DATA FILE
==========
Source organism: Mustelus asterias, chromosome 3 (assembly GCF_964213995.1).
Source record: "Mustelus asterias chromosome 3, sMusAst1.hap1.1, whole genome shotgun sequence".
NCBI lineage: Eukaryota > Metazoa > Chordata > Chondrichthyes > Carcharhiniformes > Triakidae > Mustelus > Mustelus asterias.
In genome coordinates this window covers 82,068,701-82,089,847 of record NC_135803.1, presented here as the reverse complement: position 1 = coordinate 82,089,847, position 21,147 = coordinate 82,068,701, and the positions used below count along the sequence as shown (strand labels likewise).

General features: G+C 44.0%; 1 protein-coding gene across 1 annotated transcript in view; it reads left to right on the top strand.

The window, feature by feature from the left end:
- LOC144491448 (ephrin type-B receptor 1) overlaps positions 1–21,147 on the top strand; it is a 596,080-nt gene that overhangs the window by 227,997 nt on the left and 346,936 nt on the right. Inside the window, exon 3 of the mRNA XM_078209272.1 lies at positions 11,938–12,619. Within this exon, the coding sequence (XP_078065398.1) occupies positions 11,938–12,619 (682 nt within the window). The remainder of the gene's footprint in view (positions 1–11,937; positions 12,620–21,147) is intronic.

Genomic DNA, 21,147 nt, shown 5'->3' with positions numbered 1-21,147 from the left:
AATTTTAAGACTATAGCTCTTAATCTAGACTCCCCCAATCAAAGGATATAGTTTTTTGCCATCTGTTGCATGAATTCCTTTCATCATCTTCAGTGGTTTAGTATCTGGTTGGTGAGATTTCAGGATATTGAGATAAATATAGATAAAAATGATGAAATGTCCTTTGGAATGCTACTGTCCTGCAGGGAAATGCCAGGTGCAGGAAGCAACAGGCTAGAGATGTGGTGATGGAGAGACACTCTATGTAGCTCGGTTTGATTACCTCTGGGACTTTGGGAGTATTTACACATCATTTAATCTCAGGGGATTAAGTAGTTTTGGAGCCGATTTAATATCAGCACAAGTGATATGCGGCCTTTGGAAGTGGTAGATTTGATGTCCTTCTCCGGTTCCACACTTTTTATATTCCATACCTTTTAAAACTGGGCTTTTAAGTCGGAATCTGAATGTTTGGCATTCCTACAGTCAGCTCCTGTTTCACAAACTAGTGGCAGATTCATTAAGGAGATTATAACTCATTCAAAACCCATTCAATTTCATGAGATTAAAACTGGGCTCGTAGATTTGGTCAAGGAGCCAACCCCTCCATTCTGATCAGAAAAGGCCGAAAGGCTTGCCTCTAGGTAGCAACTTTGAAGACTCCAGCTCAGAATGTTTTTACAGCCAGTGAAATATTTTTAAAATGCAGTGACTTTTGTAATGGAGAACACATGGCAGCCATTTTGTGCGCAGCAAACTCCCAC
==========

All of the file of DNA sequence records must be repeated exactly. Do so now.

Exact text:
Source organism: Mustelus asterias, chromosome 3 (assembly GCF_964213995.1).
Source record: "Mustelus asterias chromosome 3, sMusAst1.hap1.1, whole genome shotgun sequence".
NCBI lineage: Eukaryota > Metazoa > Chordata > Chondrichthyes > Carcharhiniformes > Triakidae > Mustelus > Mustelus asterias.
In genome coordinates this window covers 82,068,701-82,089,847 of record NC_135803.1, presented here as the reverse complement: position 1 = coordinate 82,089,847, position 21,147 = coordinate 82,068,701, and the positions used below count along the sequence as shown (strand labels likewise).

General features: G+C 44.0%; 1 protein-coding gene across 1 annotated transcript in view; it reads left to right on the top strand.

The window, feature by feature from the left end:
- LOC144491448 (ephrin type-B receptor 1) overlaps positions 1–21,147 on the top strand; it is a 596,080-nt gene that overhangs the window by 227,997 nt on the left and 346,936 nt on the right. Inside the window, exon 3 of the mRNA XM_078209272.1 lies at positions 11,938–12,619. Within this exon, the coding sequence (XP_078065398.1) occupies positions 11,938–12,619 (682 nt within the window). The remainder of the gene's footprint in view (positions 1–11,937; positions 12,620–21,147) is intronic.

Genomic DNA, 21,147 nt, shown 5'->3' with positions numbered 1-21,147 from the left:
AATTTTAAGACTATAGCTCTTAATCTAGACTCCCCCAATCAAAGGATATAGTTTTTTGCCATCTGTTGCATGAATTCCTTTCATCATCTTCAGTGGTTTAGTATCTGGTTGGTGAGATTTCAGGATATTGAGATAAATATAGATAAAAATGATGAAATGTCCTTTGGAATGCTACTGTCCTGCAGGGAAATGCCAGGTGCAGGAAGCAACAGGCTAGAGATGTGGTGATGGAGAGACACTCTATGTAGCTCGGTTTGATTACCTCTGGGACTTTGGGAGTATTTACACATCATTTAATCTCAGGGGATTAAGTAGTTTTGGAGCCGATTTAATATCAGCACAAGTGATATGCGGCCTTTGGAAGTGGTAGATTTGATGTCCTTCTCCGGTTCCACACTTTTTATATTCCATACCTTTTAAAACTGGGCTTTTAAGTCGGAATCTGAATGTTTGGCATTCCTACAGTCAGCTCCTGTTTCACAAACTAGTGGCAGATTCATTAAGGAGATTATAACTCATTCAAAACCCATTCAATTTCATGAGATTAAAACTGGGCTCGTAGATTTGGTCAAGGAGCCAACCCCTCCATTCTGATCAGAAAAGGCCGAAAGGCTTGCCTCTAGGTAGCAACTTTGAAGACTCCAGCTCAGAATGTTTTTACAGCCAGTGAAATATTTTTAAAATGCAGTGACTTTTGTAATGGAGAACACATGGCAGCCATTTTGTGCGCAGCAAACTCCCAC